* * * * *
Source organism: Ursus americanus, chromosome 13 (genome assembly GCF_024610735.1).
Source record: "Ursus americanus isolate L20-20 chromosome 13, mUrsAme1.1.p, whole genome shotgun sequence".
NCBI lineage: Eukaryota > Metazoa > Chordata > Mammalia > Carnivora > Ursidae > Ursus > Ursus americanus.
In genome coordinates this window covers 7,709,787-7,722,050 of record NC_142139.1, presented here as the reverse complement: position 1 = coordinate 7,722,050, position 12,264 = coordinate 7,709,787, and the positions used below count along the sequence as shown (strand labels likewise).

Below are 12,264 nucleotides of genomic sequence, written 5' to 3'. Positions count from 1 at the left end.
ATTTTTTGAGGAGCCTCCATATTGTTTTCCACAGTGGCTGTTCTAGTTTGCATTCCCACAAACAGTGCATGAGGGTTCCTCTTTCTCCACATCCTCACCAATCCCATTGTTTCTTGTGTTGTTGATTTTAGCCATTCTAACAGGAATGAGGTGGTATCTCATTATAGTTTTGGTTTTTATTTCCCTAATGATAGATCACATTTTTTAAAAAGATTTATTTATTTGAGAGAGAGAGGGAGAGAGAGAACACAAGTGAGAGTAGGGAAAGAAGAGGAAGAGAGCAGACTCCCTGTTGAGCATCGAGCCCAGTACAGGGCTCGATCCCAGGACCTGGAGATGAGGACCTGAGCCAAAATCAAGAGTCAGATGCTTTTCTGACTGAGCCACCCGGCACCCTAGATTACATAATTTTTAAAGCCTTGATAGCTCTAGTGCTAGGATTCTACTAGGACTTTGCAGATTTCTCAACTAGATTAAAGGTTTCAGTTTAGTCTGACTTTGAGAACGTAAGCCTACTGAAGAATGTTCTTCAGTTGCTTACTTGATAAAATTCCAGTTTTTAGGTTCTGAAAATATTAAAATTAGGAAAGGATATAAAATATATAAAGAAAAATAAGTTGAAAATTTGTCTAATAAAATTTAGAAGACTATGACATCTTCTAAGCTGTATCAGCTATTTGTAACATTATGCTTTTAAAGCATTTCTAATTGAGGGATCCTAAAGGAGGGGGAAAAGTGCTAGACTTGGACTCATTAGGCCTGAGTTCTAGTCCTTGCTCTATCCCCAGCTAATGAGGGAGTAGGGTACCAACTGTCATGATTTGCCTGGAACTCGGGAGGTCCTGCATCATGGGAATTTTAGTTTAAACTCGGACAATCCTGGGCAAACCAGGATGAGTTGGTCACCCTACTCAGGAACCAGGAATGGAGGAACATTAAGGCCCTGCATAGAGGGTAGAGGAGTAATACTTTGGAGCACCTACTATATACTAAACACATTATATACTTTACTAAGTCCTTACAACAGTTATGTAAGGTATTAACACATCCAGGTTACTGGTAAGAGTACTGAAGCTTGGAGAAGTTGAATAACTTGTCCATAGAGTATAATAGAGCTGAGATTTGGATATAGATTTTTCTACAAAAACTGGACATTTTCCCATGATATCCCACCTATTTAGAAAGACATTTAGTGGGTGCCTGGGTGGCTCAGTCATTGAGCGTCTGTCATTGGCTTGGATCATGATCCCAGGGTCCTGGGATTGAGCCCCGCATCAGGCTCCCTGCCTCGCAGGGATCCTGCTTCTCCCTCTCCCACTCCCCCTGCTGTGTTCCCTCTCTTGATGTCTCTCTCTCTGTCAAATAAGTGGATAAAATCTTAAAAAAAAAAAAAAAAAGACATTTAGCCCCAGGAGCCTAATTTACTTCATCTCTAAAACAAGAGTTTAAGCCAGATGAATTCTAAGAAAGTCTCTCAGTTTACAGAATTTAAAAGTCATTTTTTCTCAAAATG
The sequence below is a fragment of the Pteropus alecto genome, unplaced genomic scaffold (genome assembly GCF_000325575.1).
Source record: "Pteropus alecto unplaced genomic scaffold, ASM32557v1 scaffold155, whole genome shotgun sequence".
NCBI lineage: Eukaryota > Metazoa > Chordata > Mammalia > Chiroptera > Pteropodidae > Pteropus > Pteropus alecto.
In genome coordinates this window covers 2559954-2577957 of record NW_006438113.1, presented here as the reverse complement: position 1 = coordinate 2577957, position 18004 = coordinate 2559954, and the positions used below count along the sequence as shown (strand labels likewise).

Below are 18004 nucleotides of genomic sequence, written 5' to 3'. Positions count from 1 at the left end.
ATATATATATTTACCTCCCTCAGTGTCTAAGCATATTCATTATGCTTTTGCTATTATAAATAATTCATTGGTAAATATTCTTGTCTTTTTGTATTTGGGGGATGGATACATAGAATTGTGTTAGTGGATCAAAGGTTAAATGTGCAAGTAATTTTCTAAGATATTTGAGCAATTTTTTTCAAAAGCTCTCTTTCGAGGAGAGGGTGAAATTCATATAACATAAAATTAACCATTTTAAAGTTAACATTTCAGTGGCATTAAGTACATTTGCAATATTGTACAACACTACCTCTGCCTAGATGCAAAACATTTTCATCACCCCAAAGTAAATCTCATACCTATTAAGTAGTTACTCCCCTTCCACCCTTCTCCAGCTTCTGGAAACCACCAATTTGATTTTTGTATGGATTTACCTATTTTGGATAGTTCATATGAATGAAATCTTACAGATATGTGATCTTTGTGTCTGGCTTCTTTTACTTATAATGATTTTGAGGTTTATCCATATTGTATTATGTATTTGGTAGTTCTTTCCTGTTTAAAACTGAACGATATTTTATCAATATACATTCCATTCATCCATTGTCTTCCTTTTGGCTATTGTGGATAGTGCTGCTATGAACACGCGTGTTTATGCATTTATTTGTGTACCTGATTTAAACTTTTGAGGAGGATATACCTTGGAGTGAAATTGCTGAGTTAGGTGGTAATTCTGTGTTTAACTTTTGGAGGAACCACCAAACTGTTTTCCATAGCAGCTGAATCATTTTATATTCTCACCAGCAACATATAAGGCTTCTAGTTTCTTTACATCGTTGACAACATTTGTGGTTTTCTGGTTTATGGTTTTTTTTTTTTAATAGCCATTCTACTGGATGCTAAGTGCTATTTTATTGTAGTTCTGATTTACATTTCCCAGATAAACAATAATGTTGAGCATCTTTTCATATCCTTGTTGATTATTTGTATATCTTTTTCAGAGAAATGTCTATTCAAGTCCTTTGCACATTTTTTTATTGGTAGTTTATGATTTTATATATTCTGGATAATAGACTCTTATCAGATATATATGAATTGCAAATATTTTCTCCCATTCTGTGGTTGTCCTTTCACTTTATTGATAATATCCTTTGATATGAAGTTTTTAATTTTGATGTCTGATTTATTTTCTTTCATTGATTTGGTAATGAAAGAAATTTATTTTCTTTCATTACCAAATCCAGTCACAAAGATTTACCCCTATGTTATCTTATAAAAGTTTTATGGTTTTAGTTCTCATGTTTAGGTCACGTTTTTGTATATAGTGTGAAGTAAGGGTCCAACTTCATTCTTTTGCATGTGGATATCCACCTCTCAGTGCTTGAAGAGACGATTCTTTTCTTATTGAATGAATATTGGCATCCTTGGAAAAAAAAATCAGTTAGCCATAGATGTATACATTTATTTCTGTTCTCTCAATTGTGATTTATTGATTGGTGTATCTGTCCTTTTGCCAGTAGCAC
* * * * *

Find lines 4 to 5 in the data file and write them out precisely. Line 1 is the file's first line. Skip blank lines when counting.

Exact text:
In genome coordinates this window covers 7,709,787-7,722,050 of record NC_142139.1, presented here as the reverse complement: position 1 = coordinate 7,722,050, position 12,264 = coordinate 7,709,787, and the positions used below count along the sequence as shown (strand labels likewise).

Below are 12,264 nucleotides of genomic sequence, written 5' to 3'. Positions count from 1 at the left end.